Meet Our Editorial Board
Writing Initiative Coordinator | Community of Scholars Program
Maija Brown, Ph.D., leads the Writing Initiative for the Community of Scholars Program where she strives to foster inclusive writing communities, while also providing individual writing support for COSP Scholars. As an educator (University of Minnesota, Macalester College), Maija has taught theater/dance courses that examine histories of race and gender in performance, and has facilitated movement/embodiment workshops, for over a decade. Her current scholarly interests include using a social justice lens to examine the intersection between embodiment and writerly voice. Maija has written for the Walker Art Center’s 4th Wall, Good Job (a Twin Cities dance publication), and most recently, in 2020, facilitated writing workshops for the Northern Lights Organization series, Artists on the Verge (AOV11).
Ngawang Y. Gonsar
Graduate Writing Consultant
Ngawang Y. Gonsar is a Science Education Ph.D. candidate at the University of Minnesota and serves as a Graduate Writing Consultant in the Community of Scholars Program (COSP). She is also a faculty member at Gustavus Adolphus College in the Department of Biology. She has a bachelor’s degree in Biology, and earned a Master of Science degree, focusing on developmental biology. Her research interests are in investigating equitable science learning and teaching practices that promote students’ inclusiveness and engagement, particularly for students from underrepresented communities. She is currently examining the influence of cooperative learning methods in the laboratory space and exploring how students learn and co-construct knowledge in small peer group settings.
Kassandra Chhay is a second-year doctoral student in the Department of Curriculum and Instruction, Culture and Teaching program. She received her M.A and B.A. in Anthropology and Certificates on Southeast Asian (SEA) Studies and Peace and Social Justice Studies. Chhay is a current Provost’s Professional Education Diversity Fellow and Doctoral Student Editorial Review Board member for the Journal of Southeast Asian American Education and Advancement. Her research interests include the educational experiences of SEA students, disaggregated data of Asian American and Native American Pacific Islander students, cultural identities, and community-based learning. She seeks to use her educational and professional background to develop strategies on developing a culturally relevant curriculum.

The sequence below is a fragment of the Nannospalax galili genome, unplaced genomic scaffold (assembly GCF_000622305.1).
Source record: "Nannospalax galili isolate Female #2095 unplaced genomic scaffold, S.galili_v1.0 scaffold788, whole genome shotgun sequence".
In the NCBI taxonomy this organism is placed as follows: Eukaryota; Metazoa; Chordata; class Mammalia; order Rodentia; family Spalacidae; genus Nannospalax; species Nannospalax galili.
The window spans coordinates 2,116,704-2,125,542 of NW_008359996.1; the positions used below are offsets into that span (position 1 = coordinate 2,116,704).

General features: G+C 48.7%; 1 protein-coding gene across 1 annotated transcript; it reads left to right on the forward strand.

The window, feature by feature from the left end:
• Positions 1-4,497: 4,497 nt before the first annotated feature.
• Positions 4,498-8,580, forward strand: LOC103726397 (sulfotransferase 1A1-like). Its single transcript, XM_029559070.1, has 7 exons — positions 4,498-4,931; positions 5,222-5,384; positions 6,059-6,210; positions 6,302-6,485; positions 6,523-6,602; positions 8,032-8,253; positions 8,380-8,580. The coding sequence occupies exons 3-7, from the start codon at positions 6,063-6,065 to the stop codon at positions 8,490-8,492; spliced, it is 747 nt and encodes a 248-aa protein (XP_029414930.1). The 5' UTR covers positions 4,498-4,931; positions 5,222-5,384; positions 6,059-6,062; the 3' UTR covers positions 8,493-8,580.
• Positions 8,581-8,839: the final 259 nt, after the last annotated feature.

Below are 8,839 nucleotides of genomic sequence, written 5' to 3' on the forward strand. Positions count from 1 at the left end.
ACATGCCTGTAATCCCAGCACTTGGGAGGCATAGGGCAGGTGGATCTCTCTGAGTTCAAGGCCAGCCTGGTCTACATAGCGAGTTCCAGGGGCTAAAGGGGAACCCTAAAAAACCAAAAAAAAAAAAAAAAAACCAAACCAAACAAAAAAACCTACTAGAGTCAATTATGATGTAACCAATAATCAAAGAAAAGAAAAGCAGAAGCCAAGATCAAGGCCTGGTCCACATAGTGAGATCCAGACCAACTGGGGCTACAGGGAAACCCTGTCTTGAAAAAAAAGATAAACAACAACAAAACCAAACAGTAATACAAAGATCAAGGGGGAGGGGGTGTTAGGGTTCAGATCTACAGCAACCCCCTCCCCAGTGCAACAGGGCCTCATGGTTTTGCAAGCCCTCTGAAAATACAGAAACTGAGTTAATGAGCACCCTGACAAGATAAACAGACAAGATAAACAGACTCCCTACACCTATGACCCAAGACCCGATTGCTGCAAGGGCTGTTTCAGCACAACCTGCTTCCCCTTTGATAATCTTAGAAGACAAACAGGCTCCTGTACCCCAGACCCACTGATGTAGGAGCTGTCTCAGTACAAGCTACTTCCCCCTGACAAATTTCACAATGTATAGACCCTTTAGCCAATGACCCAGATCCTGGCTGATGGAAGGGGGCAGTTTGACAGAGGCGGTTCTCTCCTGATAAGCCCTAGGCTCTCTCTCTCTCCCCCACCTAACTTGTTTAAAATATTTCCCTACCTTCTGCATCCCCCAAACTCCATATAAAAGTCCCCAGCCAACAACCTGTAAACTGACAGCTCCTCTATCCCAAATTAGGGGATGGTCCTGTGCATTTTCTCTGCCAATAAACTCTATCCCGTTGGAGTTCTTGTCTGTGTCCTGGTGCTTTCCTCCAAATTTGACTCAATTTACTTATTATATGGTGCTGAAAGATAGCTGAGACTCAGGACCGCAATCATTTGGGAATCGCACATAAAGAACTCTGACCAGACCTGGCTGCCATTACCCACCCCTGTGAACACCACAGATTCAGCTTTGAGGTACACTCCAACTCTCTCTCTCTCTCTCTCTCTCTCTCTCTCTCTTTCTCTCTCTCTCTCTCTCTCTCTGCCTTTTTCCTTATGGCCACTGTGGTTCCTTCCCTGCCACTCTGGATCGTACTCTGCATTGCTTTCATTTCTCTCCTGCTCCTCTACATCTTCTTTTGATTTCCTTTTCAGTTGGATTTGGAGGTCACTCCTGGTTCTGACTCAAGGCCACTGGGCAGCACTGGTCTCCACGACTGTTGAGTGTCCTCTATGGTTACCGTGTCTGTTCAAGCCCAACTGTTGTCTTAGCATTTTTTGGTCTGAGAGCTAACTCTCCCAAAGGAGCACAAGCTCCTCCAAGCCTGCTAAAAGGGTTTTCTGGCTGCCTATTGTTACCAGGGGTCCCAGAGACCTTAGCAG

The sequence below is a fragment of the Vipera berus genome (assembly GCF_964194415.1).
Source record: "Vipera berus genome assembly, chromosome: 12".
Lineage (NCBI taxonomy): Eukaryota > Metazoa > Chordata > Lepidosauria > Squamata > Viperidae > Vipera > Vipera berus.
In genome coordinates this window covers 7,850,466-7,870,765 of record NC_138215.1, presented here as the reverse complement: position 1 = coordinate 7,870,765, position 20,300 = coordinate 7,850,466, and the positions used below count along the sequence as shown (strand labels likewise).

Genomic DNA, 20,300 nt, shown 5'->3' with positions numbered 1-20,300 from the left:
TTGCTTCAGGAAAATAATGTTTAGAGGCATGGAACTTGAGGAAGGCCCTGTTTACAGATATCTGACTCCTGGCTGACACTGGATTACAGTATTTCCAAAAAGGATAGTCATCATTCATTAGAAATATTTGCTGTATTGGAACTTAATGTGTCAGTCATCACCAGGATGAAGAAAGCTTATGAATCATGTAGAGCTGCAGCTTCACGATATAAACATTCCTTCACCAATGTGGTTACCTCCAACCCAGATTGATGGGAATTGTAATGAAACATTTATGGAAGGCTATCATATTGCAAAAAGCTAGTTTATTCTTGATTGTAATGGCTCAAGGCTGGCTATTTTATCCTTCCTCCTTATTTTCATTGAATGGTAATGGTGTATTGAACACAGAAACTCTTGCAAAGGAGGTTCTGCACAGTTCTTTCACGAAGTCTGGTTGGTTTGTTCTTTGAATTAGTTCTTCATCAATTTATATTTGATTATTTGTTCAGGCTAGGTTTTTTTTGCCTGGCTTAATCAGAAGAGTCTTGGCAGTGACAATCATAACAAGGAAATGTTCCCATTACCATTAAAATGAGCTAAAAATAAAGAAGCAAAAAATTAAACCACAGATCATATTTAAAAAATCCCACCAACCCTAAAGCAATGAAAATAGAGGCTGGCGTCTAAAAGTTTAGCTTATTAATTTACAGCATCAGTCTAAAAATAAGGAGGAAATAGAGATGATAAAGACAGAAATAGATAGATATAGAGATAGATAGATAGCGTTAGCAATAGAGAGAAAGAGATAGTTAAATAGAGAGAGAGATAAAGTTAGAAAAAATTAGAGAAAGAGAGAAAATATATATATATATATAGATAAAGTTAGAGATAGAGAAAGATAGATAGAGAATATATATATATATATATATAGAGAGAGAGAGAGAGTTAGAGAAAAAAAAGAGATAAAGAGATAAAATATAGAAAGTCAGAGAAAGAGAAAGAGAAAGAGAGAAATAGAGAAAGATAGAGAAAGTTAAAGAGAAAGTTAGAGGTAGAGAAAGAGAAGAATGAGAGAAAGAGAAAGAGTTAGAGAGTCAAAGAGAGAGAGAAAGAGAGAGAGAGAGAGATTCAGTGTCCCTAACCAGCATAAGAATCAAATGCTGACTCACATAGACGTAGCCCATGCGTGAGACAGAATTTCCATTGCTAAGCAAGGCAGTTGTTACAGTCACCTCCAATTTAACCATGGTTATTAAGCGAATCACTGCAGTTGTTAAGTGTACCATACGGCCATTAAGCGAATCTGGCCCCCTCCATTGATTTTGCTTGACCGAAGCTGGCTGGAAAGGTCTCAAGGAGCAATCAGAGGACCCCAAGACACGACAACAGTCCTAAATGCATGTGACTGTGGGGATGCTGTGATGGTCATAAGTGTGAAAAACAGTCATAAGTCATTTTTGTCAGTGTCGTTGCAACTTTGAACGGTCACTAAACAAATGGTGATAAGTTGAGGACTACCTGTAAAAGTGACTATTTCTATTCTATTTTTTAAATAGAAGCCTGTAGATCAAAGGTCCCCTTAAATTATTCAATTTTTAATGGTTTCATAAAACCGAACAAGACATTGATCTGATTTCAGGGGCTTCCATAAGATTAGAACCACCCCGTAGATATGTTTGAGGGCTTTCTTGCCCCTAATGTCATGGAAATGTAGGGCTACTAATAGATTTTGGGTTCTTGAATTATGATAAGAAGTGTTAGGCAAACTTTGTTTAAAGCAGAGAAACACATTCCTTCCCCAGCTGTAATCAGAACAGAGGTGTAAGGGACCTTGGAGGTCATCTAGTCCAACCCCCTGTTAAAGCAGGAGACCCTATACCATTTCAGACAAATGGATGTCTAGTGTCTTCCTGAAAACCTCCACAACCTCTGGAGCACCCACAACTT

Sean Cameron Golden
Sean Cameron Golden is a doctoral student in Literacy Education at the University of Minnesota. There he explores how storytelling (in all its forms) can help to restore narratives to breathe life into the Black Queer Diaspora– for all the queer kids out there still searching. As a part of his work in the Department of Curriculum and Instruction, he focuses on forms of multimodal writing, as his students in the course Global Stories of Education work through the issues young people face in different educational institutions. Sean is also part of the esteemed KidLitLab! housed in the C&I library; their mission is to help everyone experience the joy of publishing their own children’s book.
Kristen Reynolds is a first-year student in the American Studies Ph.D. program at the University of Minnesota. A proud HBCU graduate, she holds a bachelor’s degree in Biology as well as a bachelor’s and master’s degree in English Literature. Her research interests are focused on radical Black imaginaries, philosophies of technology, and speculative narratives. Creatively, she writes speculative fiction that explores Queer folks navigating worlds deeply impacted by climate crisis. She is excited to be a part of the COSP community.
Graduate Writing Consultant
Thomas Seweid-DeAngelis is a fourth-year Ph.D. student in the Department of American Studies, a writing consultant for the Community of Scholars Program, and a graduate school application coach. He graduated from CUNY Brooklyn College with a major in Sociology. His research inquires into the relationship between Blackness, Muslimness, and the terrorist subject in the contemporary United States. As a graduate school application coach, Thomas instructs people on writing the graduate school statement of purpose and provides engaged feedback and edits throughout the process. He is especially interested in helping writers find what they most urgently need to say and instilling a sense of deeper awareness around their writing practices.